What does this mean?!: Hi there - my last scan... - Bone Health

Bone Health

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What does this mean?!

Scandi123 profile image
12 Replies

Hi there - my last scan (2020) showed I have osteoporosis in my L1,2,3 &4. The Tscore was -2.5, meaning a -3.5%change since the 2015 scan (at which point I just had osteopenia in my spine). I also have a 6.5% chance of a “major of a major fracture”.

My calcium levels were deemed to be fine but Alendronate was suggested.

I never did start it, but 2 years later I’m wondering if I now should. I realised this might have changed in the last 2years but if we assume things haven’t changed too much, should I start Alendronate or is that just sort of genetic advice that’s given to everyone….?

Many thanks

Fiona

12 Replies
Mavary profile image
Mavary

Hi! To be honest if I was recommended something for my bones I would take it. I had three spinal fractures the third putting me in hospital for twelve days. They then tried me on Alendronate Acid . Well my stomach is known to be sensitive and I was violently sick. Please don’t let this put you off trying it because my Husband was on it for a couple of years and was ok. Any bone meds you take can have some side effects but to be honest if I hadn’t taken something I don’t know where I would be. I haven’t got any side effects anyway. I went on to have a further four spinal fractures when I had to change from Terraparatide which you can only take for two years to Denosumab which I’ve now been on for a couple of years. People will tell you that Denosumab is not good but to be honest I’ve been fine. My Cousin has been on them for about five years. Don’t rush into things. Speak to your Dr or Consultant and see if you can alter your bone score with any supplements. I would listen to them. They are the experts.

Just to add to that. Where your bones are low. If you get fractures there it’s the worst place. It could stop your mobility if your bones go. I’ve got a friend who’s got two fracture in the L region and she can barely walk. I hope that helps.

Scandi123 profile image
Scandi123 in reply to Mavary

Thankyou Mavary - that is really interesting and good to know.

Pte82 profile image
Pte82

Scandi123, investigate magnesium, boron, annatto tocotrienol, vitamin C and vitamin D for bone health and reversing osteoporosis plus other benefits in addition to calcium.

Scandi123 profile image
Scandi123 in reply to Pte82

Will do, thank you! How do my scores sound to you - are they bad????

Pte82 profile image
Pte82 in reply to Scandi123

Scandi123, I would say not bad but setting a trend. I'll send some links later to help you understand how those items I listed work together. However, do make your own as they apply to bone health and osteopenia and osteaporosis

Scandi123 profile image
Scandi123 in reply to Pte82

Thankyou! Don't rush but when you have a spare minute, that would be really good if you could. Many thanks.

Pte82 profile image
Pte82 in reply to Scandi123

Didn't forget, I was called away. These links contain information needed to determine daily needs and elaborate on benefits each may provide beyond the focus of your concern. Not mentioned in the cleveland clinic link is vitamin D is activated by magnesium as it is also needed to activate vitamin B1. You'll find boron is also a vitamin D activator in the ncbi link. Although that link uses 3mg as a daily supplemental standard, Dr Jorge Flechas MD in his youtube video on boron said it not only stopped him from loosing height he used more than 3mg for decades without side effects. Always discuss supplements with your health care professional before using any supplement. Not mentioned in the saveourbones link is liposomal vitamin C. Do investigate it because it raises absorption levels that last longer while avoiding possible side effects of ascorbic acid. One other vitamin to utilize that I didn't mention in my original post is vitamin K2MK4. Most supplements for it are synthetic and even 45mgs of it are not as effective as the micro grams from natural sources. While it is found in emu oil it is also in grass fed sources too. Dr Weston Price called it Activator-X, it is now referred to as K2MK4.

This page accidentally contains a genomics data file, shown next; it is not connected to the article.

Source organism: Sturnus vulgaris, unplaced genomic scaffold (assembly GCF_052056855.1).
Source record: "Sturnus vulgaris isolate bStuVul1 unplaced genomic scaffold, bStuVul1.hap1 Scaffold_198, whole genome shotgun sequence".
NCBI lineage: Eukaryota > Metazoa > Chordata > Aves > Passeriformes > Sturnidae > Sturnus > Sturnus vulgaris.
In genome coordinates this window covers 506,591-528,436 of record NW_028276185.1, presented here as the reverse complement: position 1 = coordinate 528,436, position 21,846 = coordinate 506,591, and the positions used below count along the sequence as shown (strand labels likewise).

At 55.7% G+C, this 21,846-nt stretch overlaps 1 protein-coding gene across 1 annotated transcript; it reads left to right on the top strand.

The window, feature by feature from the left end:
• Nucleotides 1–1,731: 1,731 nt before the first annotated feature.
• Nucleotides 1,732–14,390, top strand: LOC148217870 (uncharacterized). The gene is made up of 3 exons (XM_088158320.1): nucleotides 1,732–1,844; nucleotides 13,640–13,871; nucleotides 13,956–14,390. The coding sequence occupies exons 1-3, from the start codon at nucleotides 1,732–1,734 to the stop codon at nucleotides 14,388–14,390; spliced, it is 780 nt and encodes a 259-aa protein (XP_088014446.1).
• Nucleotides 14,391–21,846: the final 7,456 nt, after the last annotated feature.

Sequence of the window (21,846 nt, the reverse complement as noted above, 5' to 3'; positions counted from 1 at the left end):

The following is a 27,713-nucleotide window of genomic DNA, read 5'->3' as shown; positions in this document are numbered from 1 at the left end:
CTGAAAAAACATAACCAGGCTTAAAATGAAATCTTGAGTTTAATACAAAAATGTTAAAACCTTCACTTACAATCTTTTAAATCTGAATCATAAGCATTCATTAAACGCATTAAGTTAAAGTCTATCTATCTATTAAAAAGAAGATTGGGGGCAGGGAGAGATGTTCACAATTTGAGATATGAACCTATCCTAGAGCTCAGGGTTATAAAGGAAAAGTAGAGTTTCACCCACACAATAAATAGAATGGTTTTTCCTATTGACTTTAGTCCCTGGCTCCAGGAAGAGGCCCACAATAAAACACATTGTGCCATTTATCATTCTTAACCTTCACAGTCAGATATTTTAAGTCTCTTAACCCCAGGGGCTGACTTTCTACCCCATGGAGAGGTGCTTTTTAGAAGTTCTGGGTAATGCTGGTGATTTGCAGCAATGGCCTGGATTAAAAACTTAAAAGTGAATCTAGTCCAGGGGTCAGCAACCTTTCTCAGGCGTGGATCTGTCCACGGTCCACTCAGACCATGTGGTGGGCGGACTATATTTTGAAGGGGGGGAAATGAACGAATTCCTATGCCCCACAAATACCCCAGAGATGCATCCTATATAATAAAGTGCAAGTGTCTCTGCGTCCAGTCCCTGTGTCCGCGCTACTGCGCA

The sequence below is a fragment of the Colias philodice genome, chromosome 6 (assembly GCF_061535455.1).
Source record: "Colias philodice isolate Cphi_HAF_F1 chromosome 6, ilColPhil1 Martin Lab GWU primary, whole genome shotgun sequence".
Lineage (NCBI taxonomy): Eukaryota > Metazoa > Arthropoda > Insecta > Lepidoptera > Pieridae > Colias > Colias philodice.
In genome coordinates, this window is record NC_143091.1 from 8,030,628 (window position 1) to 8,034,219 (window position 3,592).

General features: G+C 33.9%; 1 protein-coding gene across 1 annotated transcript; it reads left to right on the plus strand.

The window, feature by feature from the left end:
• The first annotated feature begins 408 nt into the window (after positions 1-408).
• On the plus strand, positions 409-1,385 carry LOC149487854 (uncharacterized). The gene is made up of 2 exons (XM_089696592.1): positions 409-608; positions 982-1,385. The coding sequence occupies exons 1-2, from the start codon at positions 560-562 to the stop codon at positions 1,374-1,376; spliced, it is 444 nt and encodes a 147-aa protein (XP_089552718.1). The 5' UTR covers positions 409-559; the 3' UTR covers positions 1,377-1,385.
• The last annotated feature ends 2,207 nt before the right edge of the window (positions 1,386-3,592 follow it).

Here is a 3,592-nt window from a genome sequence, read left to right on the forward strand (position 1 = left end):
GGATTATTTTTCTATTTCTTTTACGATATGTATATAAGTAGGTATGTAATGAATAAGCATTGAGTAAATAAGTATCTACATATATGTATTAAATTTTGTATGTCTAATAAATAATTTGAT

dougcookrd.com/annatto/

ncbi.nlm.nih.gov/pmc/articl...

krispin.com/magnes.html

saveourbones.com/how-much-v...

my.clevelandclinic.org/heal...

westonaprice.org/health-top...

Scandi123 profile image
Scandi123 in reply to Pte82

Wow - fantastic, thank you so much! Thank you for taking the time to do this, it really is super helpful ☺️😊.

Met00 profile image
Met00

-2.5 is only on the cusp of osteoporosis and if your hip score is better than that, then I really don't understand why you've been recommended AA. A 3.5% loss of bone density in 5 years is a below average rate of loss, as on average we lost about 1% a year from around age 40, and more than that for a few years around the menopause. Do you have your hip scores from 2015 and 2020? Have you had any fragility fractures (caused by little or no impact)?

Scandi123 profile image
Scandi123 in reply to Met00

Hi Met00 - I cant find 2015 but in 2020 my left hip t-score was -2.2 (there's no mention of right hip, strangely....). I am 58 years old (if that is relevant) and due to cancer treatment was pushed through the menopause about 20 years ago. No - no fractures as yet (touch wood) and no pain to talk of either....

Met00 profile image
Met00 in reply to Scandi123

Your scores are better than mine were at 58. I really can't understand why treatment is recommended. There's a lot you can do to help yourself and keep your bones strong without needing meds

Scandi123 profile image
Scandi123 in reply to Met00

Fantastic, great to know. That stops me worrying every day and motivates me to start really making sure it doesn’t get much worse from now on in. Thanks for getting back to me.

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